“Guardians of the Flame" Film Poster.
“Guardians of the Flame" Film Poster.
Undeterred by prejudice, post-Katrina neglect, and appropriation of their traditions, the Harrison family guard their legacy, re-defining what Black masking culture means in New Orleans


Regular price $129.00


OFFICIAL SELECTION - Maupintown Film Festival | OFFICIAL SELECTION - Indianapolis Black Documentary Film Festival

Mardi Gras • Jazz • African-American Self-Emancipation • Community Literacy • Power of Family • Beading as a Cultural Art

Date of Completion: 2023 | Run Time: 70 minutes​​ | Language: English with English, French & Spanish subtitles | Captions: Yes | Includes: Transcript | Director: Daniel WolffProducers: Bonnie Elder Yassky, Brooklyn Demme & Nkem Big Chief Brian Nelson

GUARDIANS OF THE FLAME is the product of some 17 years, begun on a visit to post-Katrina New Orleans in 2006 by Oscar-winning director Jonathan Demme and writer Daniel Wolff. Their visits continued, 4-times-a-year, for the next six years. After Demme's death, in 2017, Wolff, Demme's son Brooklyn, and a film crew returned to New Orleans in 2019 to bring the project up to date. The desire to finish this project and the persistence to do so comes from the Harrison family's inspirational work in what Cherice Harrison-Nelson calls "self-emancipation." Long before Katrina and in the years since, the Harrisons have forged cultural weapons to resist racism and oppression both locally and on a national scale. As this film documents, their tools include music, beading, masking, literacy, and community building. Whether handing out books to pre-schoolers, being nominated for Grammys, making films, or sewing elaborate ceremonial clothing, the Harrisons have kept their eyes on the prize. GUARDIANS OF THE FLAME offers a decade-and-a-half overview of one family's trials and eventual triumph.

Mary Marshall Clark, Director, Columbia University Center for Oral History Research, past president, Oral History Association. Distinguished lecturer, Organization of American Historians
"This gem of a cinematic documentary will reach inside and transform you. Walk with a family during the afterlife of Katrina in New Orleans and witness them reviving an African American community in a wasteland of government neglect, Before you know it, you may be on their side, living life with radical joy as you refuse despair. Sociologists, anthropologists, journalists, and oral historians take note! This is a film your students should see, not once but twice, or three times."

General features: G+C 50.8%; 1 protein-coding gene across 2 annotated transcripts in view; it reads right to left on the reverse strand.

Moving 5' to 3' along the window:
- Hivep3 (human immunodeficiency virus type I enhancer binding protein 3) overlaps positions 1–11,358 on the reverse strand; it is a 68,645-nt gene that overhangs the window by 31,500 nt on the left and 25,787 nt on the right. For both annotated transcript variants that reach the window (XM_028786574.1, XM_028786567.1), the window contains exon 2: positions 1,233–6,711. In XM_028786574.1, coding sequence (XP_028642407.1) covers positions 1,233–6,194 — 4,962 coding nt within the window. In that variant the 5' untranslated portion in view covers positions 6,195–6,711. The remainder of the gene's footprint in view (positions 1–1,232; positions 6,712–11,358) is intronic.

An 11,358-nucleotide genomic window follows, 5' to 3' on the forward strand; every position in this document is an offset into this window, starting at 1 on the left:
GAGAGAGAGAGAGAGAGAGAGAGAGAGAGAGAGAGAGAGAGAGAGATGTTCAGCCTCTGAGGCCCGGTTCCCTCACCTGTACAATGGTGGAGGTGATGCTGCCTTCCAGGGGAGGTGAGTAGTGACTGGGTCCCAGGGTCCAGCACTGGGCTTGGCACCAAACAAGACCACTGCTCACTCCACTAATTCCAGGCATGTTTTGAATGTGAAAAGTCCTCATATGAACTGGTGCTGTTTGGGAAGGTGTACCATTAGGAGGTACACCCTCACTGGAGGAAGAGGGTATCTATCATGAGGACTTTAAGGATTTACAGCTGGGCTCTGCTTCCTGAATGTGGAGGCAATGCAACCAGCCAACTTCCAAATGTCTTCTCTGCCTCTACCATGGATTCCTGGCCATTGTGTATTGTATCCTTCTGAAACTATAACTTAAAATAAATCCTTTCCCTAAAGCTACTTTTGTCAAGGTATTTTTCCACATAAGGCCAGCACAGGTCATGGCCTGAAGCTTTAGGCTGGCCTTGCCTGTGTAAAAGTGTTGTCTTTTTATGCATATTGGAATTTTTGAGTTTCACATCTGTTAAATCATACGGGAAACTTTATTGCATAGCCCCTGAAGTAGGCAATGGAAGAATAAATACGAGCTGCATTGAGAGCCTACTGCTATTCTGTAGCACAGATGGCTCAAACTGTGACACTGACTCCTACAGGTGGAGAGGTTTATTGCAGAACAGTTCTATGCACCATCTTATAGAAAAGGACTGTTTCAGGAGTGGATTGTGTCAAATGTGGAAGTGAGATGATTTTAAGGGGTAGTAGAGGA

The City College & Graduate Center CUNY | Jerry W. Carlson, Professor, Department of Media & Communication Arts
"If America is a melting pot, then New Orleans is its gumbo recipe. While Hurricane Katrina destroyed lives and property, it also threatened the gumbo itself, the rich African inflected culture of the city. The intimate documentary GUARDIANS OF THE FLAME immerses us in the activism of the Harrison family as they work on a day to day basis to make sure that the flavors of their city never lose their taste. More than a decade in the making, this candidly observed film will spur any spectator to join the fight to preserve New Orleans' unique traditions and carry them into the future. "

NY Foundation For the ArtsMatthew Seig
"The art and music highlighted in Guardians of the Flame is spectacular; even more so, the story being told. It's about the power of art and the role of artists in building communities that reflect the traditions and aspirations of those who live in them. Not only will it make you want to live in such a community, it will inspire you to help create one."

Emerging Equity | Tina Vasquez
“It is rare to be invited into the deeper layers that bind a community of people together. Guardians of the Flame allows us to sit in on one extraordinary family and - while we relish the most joyous and beautiful expressions of rhythm, color and artistry - to ponder what we safeguard and what legacy we are building. While no film may ever be able to encapsulate a whole people’s culture, Guardians conveys what can be with reverence and importance.”